Thumb sucking is a natural habit and perfectly normal for infants and can be soothing to them, so most experts agree that children under the age of 5 should not be pressured to stop sucking their fingers (unless their permanent teeth are coming in or if it’s causing speech issues) because most children around age 5 will naturally quit sucking their thumb. On the other hand, research has proven that if a child older than 3-5 years old (whenever their permanent teeth begin to come in) continues to suck their thumb, it can cause teeth to be pushed forward resulting in braces and/or additional dental issues. If you’re concerned about their finger-sucking habit, then continue to read on to help him or her break it!
1. The first step is to explain to your child that sucking his or her thumb can be bad for them if they continue. Explain that it spreads germs that could make them sick, it could cause other children to tease them when they get into school, and that it could even result in speech problems. The talk alone may not get them to stop right away but they will have more will-power to quit when you use these next few tips below.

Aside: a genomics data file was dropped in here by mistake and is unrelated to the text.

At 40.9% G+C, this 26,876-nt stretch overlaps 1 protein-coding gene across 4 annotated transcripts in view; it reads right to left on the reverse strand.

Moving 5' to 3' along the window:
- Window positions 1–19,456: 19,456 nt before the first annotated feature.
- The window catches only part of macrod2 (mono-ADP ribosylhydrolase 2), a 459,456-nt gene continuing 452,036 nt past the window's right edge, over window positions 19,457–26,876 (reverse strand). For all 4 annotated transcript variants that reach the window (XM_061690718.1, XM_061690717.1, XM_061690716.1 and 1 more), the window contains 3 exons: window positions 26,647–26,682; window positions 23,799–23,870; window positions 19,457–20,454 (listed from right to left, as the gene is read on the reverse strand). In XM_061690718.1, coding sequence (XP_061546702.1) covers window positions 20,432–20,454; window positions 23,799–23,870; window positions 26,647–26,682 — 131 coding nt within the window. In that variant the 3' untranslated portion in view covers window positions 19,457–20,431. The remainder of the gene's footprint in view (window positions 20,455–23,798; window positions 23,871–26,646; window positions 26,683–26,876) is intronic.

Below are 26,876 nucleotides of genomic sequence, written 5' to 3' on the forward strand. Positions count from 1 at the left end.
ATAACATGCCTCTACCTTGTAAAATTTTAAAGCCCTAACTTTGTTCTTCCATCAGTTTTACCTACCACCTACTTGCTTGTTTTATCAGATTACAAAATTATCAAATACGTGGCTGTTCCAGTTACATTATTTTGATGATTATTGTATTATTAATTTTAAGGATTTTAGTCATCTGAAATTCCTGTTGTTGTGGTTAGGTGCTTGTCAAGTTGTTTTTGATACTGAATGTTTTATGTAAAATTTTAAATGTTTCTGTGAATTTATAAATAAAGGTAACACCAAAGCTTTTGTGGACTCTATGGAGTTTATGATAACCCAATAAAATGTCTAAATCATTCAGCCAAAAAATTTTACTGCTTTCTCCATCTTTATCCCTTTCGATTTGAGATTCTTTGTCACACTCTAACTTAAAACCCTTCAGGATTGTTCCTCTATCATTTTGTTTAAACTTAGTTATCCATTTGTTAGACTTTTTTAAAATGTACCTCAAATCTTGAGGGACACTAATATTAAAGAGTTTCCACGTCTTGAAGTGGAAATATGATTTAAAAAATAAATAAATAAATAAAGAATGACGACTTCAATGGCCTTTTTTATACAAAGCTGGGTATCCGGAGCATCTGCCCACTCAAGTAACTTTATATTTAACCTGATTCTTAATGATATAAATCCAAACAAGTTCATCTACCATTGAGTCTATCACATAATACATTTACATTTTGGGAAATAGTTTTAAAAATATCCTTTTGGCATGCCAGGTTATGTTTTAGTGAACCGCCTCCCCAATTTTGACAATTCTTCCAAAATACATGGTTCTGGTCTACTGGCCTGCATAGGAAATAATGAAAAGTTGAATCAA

2. Practicing positive reinforcement is a good way to stop your child from sucking his or her fingers. Praising your child or placing a sticker on the calendar every day your child refrains from thumb-sucking and offer a reward when he or she gets so many stickers can be a great solution. Because thumb-sucking may occur when your child is feeling anxious or stressed, offer them comfort with a hug or hand hold.
3. During the early stages of thumb-sucking, instead of always pacifying him or her by sucking, try alternatives such as rocking, massaging, or singing. The earlier your child learns there are other ways to find comfort, the better. If they need something to suck when they’re younger, always encourage a pacifier because it’s easier to take away when the time comes.
4. Figure out when your child is most likely to suck their thumb and substitute a different activity they can do with both hands to make them forget about sucking their thumb, maybe while watching tv, suggest playing a game instead like tossing a ball or playing finger puppets. Or maybe when reading a bed time story, instead of letting them suck their thumb while you read, have them hold the book themselves.
5. Try not to pressure them too much if they’re not giving it up right away. They indulge in this habit to give them comfort and security, so nagging and punishing them to stop may cause them to want to do it even more.
You can do it with these tips above! Should you have any questions or concerns, feel free to reach out to us 337-704-2126